Heavyweight Fabio Wardley recorded the best win of his career as he knocked out double world-title challenger Eric Molina in the fifth round to extend his unbeaten record to 11 fights on the Whyte-Povetkin undercard in Gibraltar. 

It was an odd performance by Wardley, 26, who had no amateur career, as he did little for the first four rounds but snapped into action after Molina had hurt him. 

When Molina boxed Anthony Joshua for the IBF title in 2016, Wardley had only had four white-collar fights and the American certainly started with the ambition to upset the British boxer, throwing plenty of punches as Wardley did a lot of posing. Indeed, in the fourth round, it was Molina pressing the pace, landing a good body shot and a right that made Wardley look to hold. 

Things suddenly ended in dramatic style in the fifth round. Molina caught Wardley with a big right that seemed to stagger him and send him back across the ring. The American chased after him and landed another left and a right, but rather than hold, Wardley came back swinging and caught Molina with a huge right and a left hook, which dropped Molina flat on his back where he was counted out by referee Mark Lyson. The time was 0:52 of the fifth round. 

“If you want to go toe-to-toe – that’s what happens to you,” Wardley said. “I’m by no means the finished article, I’ve got a lot to learn.” 

Ted Cheeseman regained the British super-welterweight title as he knocked out JJ Metcalf with a huge left hook at the end of the eleventh round of a grueling war.

Cheeseman – who regained the vacant title, which he had lost to Scott Fitzgerald via a disputed decision in 2018 – came close to winning the fight in the fourth round, before Metcalf, the son of Liverpool boxing legend Shea Neary, battled back in a brutal encounter.  

“That is the best I have boxed as a pro and all I keep doing is getting better and better,” Cheeseman said. “I’m still only a young man, I’m 25, but I showed my man strength there. I boxed there, I fought there, I toughed it out, I bullied him. I beat Kieron Conway, I beat Scott Fitzgerald, I beat Sam Eggington and now I just beat Jamie Metcalf, I am No 1 on the British scene.”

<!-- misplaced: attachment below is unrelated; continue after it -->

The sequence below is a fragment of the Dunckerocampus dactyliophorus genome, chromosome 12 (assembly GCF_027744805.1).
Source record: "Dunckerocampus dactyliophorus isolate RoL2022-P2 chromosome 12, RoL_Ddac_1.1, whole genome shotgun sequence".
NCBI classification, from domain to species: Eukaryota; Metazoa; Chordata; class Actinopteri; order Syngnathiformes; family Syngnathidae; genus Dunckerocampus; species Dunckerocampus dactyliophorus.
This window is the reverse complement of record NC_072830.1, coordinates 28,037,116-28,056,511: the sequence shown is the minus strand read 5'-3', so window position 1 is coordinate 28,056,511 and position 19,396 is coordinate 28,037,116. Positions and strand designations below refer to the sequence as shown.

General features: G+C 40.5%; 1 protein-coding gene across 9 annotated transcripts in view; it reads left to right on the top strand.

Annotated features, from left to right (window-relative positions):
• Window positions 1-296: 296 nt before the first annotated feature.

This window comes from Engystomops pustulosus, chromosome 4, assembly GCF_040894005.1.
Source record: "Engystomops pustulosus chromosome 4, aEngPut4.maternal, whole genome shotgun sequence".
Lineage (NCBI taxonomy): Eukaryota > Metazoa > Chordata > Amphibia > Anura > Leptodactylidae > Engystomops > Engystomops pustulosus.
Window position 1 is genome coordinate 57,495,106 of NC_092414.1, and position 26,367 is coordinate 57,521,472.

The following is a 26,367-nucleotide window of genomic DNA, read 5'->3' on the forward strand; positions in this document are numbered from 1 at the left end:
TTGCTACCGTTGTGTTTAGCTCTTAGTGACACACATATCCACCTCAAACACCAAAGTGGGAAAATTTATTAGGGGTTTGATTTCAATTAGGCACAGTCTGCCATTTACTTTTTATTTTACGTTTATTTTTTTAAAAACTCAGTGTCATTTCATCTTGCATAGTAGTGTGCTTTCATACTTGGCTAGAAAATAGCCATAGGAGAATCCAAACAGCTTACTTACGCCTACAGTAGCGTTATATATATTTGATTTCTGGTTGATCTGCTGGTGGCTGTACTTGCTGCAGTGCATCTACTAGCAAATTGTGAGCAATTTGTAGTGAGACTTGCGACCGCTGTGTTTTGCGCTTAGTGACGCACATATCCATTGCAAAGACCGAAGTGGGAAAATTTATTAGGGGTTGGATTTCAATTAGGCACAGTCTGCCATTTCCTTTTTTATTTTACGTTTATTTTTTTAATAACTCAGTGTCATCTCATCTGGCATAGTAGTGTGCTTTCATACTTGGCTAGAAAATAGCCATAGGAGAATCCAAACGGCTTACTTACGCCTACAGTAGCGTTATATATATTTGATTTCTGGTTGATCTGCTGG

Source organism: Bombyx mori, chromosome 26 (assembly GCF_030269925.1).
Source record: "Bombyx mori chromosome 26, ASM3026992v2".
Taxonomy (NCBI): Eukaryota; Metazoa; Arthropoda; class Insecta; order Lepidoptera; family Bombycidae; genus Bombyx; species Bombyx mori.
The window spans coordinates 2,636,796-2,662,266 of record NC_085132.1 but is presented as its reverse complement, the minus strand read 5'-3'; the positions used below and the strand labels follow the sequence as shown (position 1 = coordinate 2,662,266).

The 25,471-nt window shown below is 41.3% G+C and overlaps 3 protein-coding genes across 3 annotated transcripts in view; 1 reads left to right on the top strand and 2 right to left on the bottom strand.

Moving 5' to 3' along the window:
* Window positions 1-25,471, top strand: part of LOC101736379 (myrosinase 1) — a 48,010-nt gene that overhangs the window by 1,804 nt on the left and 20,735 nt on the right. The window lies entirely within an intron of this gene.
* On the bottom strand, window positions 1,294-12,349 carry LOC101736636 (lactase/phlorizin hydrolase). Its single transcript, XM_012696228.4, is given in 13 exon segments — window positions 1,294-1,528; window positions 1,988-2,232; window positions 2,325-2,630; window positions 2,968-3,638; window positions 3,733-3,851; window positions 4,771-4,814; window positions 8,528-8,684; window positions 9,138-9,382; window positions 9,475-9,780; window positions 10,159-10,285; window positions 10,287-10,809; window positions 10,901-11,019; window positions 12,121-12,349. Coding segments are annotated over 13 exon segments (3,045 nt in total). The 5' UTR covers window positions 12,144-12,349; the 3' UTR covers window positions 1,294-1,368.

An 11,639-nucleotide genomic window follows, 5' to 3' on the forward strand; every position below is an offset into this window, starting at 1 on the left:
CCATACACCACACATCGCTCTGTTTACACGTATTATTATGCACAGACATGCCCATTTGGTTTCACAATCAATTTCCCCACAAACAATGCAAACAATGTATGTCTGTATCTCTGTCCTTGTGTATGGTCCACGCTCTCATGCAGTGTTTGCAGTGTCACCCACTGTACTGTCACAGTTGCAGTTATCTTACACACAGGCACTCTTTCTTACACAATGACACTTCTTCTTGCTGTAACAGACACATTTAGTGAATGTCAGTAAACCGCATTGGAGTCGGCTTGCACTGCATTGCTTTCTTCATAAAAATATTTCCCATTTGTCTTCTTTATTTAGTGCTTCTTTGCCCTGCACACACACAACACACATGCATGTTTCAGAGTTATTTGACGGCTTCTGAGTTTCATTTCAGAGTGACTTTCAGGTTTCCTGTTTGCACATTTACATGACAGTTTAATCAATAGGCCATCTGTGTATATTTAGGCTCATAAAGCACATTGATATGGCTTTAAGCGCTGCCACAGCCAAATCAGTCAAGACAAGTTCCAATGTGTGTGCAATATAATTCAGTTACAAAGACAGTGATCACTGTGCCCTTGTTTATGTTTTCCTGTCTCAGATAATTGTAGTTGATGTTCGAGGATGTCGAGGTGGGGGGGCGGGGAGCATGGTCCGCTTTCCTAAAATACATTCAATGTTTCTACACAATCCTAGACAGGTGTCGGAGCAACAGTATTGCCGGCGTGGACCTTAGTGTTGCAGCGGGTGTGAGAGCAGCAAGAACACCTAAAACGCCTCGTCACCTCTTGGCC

Cheeseman made a nice start, keeping things at range and catching Metcalf with the jab as he tried to get close. The first significant moment in the fight came in the third, when Cheeseman landed with a big right uppercut and followed it up with a left hook. Metcalf came back with a left hook of his own, but Cheeseman looked a step ahead. 

Midway through the fourth round, Metcalf fell short with the left jab and Cheeseman landed a big straight right over the top. Metcalf was backtracking and Cheeseman landed three more rights as he followed him across the ring. 

Metcalf’s legs then seemed to betray him, as he tried to battle back off the ropes as Cheeseman teed off on him. He was caught by a series of clean punches, but managed to ride the initial storm. A left then saw him stagger back into a corner and the bell rang with Metcalf in desperate trouble. 

By the start of the fifth round, Metcalf’s head seemed to have cleared and he had a good round, using the jab well and getting on top in the last minute as blood started to come from a cut over Cheeseman’s right eye.  

The good work continued by Metcalf in the sixth and, midway through the seventh, he landed a right off the ropes that rocked Cheeseman and then followed it up, as Cheeseman looked to hold. 

It was turning now into a grueling battle of strength, which seemed to be suiting Metcalf more, although Cheeseman had more success in the ninth as he landed a four-punch combination and backed him into his own corner for a prolonged period.  

By now it was slow motion stuff, as the pair were punching each other to a standstill. Both landed good shots in the tenth, while Cheeseman seemed to be doing just about more in the eleventh, before Metcalf landed a huge right off the ropes that seemed to hurt Cheeseman. 

Metcalf pursued him, but Cheeseman would not wilt and then came back with two big rights, which seemed to leave Metcalf unsteady. Two more rights landed around the ear before Cheeseman landed a crushing left hook just before the bell that knocked Metcalf flat on his back. 

Somehow, Metcalf staggered back to his feet, but referee Ian John Lewis waved it off. The official time was 3:10 of round 11.